My student loans are affecting my credit. Why?
Student loans are a debt obligation just like any other. New lenders need to know how much you already owe to others so they can determine if you will be able to repay them if they open a new account for you, which will further increase your financial obligations.
Once you open a student loan, the lender may begin reporting it to the credit reporting companies. The account entries will indicate the payment status of the student loans, whether in deferment or in repayment.
You didn't mention how the student loans are affecting your credit. If you are already in repayment status and have made late payments, the delinquencies will appear in the history of the accounts and will affect credit scores and lending decisions. Missing student loan payments is no different than missing payments on any other type of debt. Your payment history is the most important factor in credit scores.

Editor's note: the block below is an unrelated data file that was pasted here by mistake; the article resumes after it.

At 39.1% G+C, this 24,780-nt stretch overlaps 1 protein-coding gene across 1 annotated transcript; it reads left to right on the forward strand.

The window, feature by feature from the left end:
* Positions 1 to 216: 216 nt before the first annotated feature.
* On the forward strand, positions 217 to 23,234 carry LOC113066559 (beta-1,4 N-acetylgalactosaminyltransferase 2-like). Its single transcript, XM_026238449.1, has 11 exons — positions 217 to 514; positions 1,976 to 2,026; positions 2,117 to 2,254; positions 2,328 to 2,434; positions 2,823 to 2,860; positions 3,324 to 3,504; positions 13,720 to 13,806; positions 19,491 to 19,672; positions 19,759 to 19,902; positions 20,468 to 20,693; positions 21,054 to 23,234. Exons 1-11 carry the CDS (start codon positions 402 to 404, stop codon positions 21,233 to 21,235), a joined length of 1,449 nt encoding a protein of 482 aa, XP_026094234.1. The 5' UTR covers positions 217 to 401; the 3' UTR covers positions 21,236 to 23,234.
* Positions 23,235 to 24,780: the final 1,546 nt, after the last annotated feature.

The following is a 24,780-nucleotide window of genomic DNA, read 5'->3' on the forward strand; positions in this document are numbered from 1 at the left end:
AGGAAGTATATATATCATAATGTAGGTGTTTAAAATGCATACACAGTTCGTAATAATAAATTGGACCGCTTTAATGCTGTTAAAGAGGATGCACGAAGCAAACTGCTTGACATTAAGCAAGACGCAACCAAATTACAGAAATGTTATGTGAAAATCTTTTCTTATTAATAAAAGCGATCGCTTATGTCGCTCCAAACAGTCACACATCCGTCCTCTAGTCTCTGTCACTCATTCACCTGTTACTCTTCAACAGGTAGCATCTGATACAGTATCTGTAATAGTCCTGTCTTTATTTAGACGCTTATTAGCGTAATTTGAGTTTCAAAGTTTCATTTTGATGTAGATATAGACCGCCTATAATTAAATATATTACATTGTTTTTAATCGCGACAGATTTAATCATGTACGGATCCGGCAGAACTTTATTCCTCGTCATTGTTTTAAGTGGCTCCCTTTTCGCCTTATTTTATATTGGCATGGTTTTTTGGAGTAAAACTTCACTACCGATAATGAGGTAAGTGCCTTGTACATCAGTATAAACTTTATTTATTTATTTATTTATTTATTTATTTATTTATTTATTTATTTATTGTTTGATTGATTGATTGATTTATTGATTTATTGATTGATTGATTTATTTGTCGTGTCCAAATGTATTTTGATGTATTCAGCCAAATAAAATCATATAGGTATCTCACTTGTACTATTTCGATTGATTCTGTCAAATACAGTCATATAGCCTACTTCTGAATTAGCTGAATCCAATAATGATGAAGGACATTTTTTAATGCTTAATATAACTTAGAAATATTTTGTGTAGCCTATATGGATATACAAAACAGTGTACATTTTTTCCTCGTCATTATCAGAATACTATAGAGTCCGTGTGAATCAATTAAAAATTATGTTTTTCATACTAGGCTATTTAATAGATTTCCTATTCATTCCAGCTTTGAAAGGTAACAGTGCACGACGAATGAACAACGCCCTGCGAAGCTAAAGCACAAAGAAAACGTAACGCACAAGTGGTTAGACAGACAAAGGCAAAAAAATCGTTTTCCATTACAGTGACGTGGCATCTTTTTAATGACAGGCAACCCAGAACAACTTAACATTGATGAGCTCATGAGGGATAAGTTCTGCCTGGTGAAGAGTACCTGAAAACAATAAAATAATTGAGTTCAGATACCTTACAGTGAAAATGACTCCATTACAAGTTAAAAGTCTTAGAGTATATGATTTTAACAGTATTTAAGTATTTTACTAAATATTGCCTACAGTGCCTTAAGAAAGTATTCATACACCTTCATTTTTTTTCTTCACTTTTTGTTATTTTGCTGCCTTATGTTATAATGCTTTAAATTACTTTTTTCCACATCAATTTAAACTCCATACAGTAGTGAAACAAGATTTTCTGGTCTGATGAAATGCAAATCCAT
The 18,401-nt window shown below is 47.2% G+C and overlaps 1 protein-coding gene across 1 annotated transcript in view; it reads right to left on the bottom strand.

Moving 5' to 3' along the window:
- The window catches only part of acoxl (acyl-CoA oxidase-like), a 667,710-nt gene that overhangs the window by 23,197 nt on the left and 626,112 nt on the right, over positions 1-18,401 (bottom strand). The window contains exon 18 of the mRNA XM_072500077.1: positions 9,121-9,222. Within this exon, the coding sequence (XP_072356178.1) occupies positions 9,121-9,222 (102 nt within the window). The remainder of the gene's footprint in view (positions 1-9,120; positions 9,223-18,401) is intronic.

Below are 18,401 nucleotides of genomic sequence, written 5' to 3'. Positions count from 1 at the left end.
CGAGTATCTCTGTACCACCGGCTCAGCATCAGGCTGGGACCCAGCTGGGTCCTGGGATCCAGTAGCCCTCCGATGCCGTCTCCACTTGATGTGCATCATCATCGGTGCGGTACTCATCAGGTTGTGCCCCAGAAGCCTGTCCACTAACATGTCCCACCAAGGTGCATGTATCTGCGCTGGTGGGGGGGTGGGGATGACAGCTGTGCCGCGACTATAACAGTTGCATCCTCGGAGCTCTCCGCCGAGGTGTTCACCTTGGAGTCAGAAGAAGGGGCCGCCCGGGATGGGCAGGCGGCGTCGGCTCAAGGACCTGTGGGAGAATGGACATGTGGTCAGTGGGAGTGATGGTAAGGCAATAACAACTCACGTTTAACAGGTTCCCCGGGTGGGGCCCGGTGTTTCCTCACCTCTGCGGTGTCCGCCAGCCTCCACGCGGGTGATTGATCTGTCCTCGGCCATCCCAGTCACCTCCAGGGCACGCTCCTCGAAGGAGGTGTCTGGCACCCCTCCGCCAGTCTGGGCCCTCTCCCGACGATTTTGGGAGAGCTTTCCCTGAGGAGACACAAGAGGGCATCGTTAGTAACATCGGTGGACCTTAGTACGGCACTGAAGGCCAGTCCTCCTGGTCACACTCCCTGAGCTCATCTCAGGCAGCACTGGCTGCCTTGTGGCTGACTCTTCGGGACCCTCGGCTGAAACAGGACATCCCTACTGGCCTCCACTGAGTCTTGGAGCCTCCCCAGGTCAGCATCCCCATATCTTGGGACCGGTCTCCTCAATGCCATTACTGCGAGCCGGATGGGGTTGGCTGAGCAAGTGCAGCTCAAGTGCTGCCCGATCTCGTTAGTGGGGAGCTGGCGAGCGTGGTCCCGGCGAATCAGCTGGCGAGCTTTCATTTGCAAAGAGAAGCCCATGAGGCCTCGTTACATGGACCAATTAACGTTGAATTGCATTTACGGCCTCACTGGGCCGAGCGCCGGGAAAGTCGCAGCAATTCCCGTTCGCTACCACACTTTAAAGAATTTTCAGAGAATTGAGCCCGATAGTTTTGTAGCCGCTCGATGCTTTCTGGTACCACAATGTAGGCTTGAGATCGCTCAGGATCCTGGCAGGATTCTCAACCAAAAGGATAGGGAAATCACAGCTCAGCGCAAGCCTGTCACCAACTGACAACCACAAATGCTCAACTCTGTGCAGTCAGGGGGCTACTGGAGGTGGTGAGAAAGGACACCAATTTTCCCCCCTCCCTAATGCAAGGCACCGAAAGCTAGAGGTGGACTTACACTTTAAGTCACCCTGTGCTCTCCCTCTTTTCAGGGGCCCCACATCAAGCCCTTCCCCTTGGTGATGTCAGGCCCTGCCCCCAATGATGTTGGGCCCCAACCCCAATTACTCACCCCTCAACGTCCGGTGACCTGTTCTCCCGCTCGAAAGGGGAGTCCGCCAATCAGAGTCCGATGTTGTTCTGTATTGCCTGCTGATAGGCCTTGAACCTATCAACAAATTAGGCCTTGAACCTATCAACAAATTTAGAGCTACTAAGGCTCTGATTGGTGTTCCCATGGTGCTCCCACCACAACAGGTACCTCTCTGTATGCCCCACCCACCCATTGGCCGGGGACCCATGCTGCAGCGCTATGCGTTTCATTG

If your loans are not yet in repayment, or there are no late payments on the accounts, the amount of the student loan debt might be affecting your credit scores. Your lenders will consider your student loans as debts that you owe, even if the debts are still in deferment.
The amount you owe on student loans will reduce the funds you have available to repay any other debts, whether from income or other assets. That debt puts pressure on your ability to manage any unforeseen financial challenges, increasing the risk of extending additional credit to you.
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The "Ask Experian" team